The Southern artist created a site specific piece that was nearly seventy feet long depicting a bear hunt. Ki walked us through how the artist painted the piece (like a scroll), and how he chose the colors (based on the feeling of being in that specific place), and then, this specific group of people started to ask questions about how you sell a piece of art so big. It was interesting because this audience included an art procurer, a vocal coach, and a writer-cum-technologist. They were interested in the business.
“It depends,” shared Ki. “Sometimes the works we hang aren’t for sale, as much as they are for exposure.”
And, then I learned something from Ki that I had never thought of before.
“You see, when I think of the artists that I represent, I think of myself like a coach. I’m trying to field the best team for my gallery. I am picking a great mix of artists that sell, artists that drive interest and artists that can lift up the team.”
The little group murmured along. We had never heard anything like that before and it helped me think not just about gallery ownership but begin to reflect on how I find and create the people around me in my business, as well. Sometimes we look at art to see art, and sometimes we look at art to see ourselves.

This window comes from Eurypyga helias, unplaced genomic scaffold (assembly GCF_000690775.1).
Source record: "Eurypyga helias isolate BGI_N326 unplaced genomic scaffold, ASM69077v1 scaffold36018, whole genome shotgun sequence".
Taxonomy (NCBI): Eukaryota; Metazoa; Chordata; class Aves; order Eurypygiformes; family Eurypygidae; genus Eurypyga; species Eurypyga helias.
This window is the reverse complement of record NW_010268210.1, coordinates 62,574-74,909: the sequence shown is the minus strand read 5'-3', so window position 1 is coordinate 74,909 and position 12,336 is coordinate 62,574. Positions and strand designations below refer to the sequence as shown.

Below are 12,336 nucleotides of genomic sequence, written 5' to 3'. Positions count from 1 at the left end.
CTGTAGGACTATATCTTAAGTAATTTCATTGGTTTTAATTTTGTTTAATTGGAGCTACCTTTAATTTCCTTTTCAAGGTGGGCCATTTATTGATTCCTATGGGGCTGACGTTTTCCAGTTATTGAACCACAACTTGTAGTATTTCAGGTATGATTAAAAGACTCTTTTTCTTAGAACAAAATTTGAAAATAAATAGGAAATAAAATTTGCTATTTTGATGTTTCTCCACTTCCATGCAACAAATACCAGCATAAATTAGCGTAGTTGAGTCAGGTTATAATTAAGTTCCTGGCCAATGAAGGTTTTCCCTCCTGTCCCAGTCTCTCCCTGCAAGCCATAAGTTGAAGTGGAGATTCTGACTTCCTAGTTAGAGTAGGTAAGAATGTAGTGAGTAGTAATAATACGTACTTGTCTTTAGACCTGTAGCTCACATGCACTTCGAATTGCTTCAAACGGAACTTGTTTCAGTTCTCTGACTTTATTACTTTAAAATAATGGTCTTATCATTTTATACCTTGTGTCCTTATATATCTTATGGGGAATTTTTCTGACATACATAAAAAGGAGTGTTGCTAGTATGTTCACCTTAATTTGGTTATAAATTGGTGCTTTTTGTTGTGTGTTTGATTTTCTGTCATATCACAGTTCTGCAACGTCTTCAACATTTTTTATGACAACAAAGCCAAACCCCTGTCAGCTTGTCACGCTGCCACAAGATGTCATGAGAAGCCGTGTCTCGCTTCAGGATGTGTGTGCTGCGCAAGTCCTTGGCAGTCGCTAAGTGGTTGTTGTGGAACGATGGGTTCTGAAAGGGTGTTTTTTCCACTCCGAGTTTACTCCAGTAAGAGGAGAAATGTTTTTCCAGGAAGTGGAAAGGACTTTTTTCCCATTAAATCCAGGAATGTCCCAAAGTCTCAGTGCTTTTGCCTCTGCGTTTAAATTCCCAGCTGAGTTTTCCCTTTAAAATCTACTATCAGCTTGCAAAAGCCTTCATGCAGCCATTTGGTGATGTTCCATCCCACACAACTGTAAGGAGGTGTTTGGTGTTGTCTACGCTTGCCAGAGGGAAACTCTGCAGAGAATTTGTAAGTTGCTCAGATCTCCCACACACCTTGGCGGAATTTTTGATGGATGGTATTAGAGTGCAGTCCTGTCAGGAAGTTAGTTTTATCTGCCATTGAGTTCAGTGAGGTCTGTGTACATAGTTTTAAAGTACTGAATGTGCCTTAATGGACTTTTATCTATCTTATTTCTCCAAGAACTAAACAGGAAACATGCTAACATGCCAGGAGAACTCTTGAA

A gallery is a business and all businesses are, a bit, like sports teams. From Ki, I began to think about the concept of creating a team and where I sit on that team. You see, I have been working on a project called the Chunkos where I want to bring AR and VR characters to hospitals to help children navigate complicated hospital stays, thereby changing how they feel about the hospital and helping them spend less time there. More on that another time. However, I had been playing the role of CEO of the company but for some reason I just kept thinking it wasn’t the role for me.. I didn’t really know anything about med-tech and I wasn’t sure I was qualified to be there.